I feel like I need to begin my methodological introduction with graffiti. Graffiti that says: "Bercovitch Bites," or "Foster Rules," or even "Stop Elitist Historicists." Nothing particularly original -- just a few key phrases that capture the frustration I have felt while researching New Historicism and more particularly, its application to texts. Somehow, graffiti -- the unscholarly domain of angry teenagers armed with cans of spray paint -- echoes my reaction to the scholars in this field who seem to be writing only for other scholars, thus excluding those of us who, fascinated with the ideas expressed, would like to learn about the method and topic by simply picking up a book or article. As I understand it, the whole idea of New Historicist criticism is to enlighten the readers of a text further about that text. Enlighten, educate, teach or inform -- however you put it -- this kind of criticism should be inclusive, not exclusive. The heavy use of jargon and obscure references by these critics serves as a "locked gate" that only allows those with the proper credentials a "key" to get in.
Within the context of the text I have chosen (A Narrative of the Life and Travels of Mrs. Nancy Prince, by Nancy Prince) this elitist approach seems incongruous simply because of the facts surrounding its author and publication. This is a text written by a primarily self-educated woman who felt very strongly about using her knowledge and abilities in a "hands-on" manner to help and "enlighten" others. Ultimately, she wrote about her experiences to put food on her table, not to impress her colleagues. In any case, for the purposes of this paper, I will attempt to explain what I think New Historicism is and how I intend to use the theories behind it to examine Nancy Prince's book.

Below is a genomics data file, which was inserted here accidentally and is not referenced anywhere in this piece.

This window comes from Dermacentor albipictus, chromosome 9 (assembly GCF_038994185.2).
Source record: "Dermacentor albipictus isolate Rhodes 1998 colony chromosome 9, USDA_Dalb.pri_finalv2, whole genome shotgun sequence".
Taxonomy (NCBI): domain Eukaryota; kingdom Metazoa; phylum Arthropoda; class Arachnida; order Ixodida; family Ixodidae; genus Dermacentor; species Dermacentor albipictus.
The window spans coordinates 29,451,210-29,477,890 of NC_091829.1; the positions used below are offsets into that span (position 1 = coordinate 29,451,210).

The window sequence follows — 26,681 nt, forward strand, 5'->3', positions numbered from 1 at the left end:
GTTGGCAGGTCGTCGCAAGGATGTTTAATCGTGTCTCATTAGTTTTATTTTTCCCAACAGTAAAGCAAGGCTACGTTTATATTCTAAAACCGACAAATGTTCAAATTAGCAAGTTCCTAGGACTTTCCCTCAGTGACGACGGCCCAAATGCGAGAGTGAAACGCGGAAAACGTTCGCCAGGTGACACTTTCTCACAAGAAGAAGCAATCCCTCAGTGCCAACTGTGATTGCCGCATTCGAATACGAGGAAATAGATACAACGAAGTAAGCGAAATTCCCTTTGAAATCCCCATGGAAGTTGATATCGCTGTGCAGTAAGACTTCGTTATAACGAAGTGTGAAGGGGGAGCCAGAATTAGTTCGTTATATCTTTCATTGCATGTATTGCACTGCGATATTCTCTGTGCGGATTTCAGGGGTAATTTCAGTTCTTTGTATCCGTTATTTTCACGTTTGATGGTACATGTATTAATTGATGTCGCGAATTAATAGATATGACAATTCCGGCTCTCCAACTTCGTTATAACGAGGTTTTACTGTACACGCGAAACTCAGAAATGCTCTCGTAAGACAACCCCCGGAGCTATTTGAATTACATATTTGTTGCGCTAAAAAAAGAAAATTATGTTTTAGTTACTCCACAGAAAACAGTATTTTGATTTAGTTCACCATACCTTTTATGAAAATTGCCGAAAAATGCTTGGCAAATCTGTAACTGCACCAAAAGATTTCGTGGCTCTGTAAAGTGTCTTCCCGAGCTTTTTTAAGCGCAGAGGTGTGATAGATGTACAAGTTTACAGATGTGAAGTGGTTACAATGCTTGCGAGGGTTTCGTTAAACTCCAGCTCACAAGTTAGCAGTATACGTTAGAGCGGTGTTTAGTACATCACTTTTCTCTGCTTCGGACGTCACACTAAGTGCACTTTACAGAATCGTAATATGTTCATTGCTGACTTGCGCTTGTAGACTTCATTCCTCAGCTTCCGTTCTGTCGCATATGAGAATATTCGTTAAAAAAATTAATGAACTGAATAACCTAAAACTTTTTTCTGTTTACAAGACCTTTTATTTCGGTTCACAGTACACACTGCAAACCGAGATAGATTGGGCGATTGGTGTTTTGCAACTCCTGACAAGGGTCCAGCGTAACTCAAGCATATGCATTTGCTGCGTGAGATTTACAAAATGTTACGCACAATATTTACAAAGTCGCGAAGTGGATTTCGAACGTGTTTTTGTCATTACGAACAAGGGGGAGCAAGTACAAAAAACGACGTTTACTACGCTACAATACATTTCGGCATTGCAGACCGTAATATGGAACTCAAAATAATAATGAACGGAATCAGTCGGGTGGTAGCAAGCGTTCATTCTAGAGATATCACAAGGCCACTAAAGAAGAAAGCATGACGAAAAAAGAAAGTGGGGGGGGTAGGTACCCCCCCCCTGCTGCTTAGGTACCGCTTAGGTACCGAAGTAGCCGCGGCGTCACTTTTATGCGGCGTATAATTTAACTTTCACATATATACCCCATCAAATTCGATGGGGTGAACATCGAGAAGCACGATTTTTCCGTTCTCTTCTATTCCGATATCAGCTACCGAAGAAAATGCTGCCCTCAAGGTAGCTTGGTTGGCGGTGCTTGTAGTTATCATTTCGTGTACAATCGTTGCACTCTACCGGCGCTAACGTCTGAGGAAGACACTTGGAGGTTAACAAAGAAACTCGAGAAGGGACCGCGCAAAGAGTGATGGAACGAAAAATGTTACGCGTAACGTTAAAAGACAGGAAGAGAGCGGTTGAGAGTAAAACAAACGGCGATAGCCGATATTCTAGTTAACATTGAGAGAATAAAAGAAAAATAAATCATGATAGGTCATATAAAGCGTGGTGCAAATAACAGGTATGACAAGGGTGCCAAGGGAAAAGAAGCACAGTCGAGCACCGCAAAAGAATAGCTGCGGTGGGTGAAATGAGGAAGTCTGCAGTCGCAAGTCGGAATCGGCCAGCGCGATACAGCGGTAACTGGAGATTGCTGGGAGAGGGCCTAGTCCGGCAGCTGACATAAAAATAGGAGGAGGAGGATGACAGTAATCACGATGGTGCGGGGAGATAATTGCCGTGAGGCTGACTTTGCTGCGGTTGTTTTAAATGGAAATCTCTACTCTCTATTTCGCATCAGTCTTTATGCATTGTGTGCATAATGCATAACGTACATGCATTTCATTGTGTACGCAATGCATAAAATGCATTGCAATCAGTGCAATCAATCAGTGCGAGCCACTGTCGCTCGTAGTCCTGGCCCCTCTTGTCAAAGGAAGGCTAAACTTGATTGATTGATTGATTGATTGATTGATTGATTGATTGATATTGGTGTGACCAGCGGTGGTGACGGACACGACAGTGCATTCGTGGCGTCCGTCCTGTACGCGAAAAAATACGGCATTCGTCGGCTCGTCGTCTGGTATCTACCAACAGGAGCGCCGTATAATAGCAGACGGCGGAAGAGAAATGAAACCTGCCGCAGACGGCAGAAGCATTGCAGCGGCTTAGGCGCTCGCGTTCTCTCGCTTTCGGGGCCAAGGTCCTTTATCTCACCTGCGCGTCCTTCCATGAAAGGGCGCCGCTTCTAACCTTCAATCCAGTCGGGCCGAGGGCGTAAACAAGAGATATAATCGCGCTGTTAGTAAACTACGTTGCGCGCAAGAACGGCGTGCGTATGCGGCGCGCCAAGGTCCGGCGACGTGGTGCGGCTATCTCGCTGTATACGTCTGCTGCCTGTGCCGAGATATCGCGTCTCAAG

New Historicism seeks to place a text in a culturally relative context by looking at the cultural and historical influences of the time and the biographical circumstances of the author from a variety of perspectives. As Hunter Cadzow says in The John Hopkins Guide to Literary Theory:
From Greenblatt's perspective, New Historicism never was and never should be a theory; it is an array of reading practices that investigate a series of issues that emerge when critics seek to chart the ways texts, in dialectical fashion, both represent a society's behavior patterns and perpetuate, shape or alter that culture's dominant codes (2).
In seeking to create a context for this narrative, the biggest problem I encountered was how to categorize Prince in order to research the historical background that lies behind her book. As an African-American, free woman in the 1800's, Prince falls under several different subject headings, none of which pertain directly to her. In order to resolve this dilemma, I have pieced together various sources of information and applied them specifically to various parts of her life in the hopes of creating a coherent, "enlightening" dialogue about a little known, yet fascinating author and woman.
As I noted in the methodological introduction, the biggest challenge when analyzing A Narrative of the Life and Travels of Mrs. Nancy Prince is classifying it. Yet this contextual placement is vital to a New Historicist analysis. How can I learn about Prince's time and place if I don't know what time and place to look into? So, in this paper I will examine the text in terms of the Evangelical movement's impact on Nancy Prince's life and work. Yet, when we address Prince's life through Evangelicalism, we must acknowledge the persistent gap between Prince's hopes and aspirations for her work and life and the reality of it. This gap is another facet of a New Historicist reading, one that reaches back to early feminist criticism. As Judith Newton says, "One early focus in the 'New Women's History,' for example, was on the gap between role prescription and women's actual behavior, which might register 'role anxiety' or 'role resistance' " (155). At times in the narrative, Prince speaks openly of her disillusionment and frustration over this gap, but at other times, she remains surprisingly quiet about the effect that these feelings have on her behavior -- it is during these times that the idea of "role anxiety" or "role resistance" might be most effectively applied. Here, we will look at Prince's narrative in two stages, first, her conversion, and, second, her mission, both set against the backdrop of 19th century Christian Evangelicalism; addressing both the ideal and Prince's real experiences.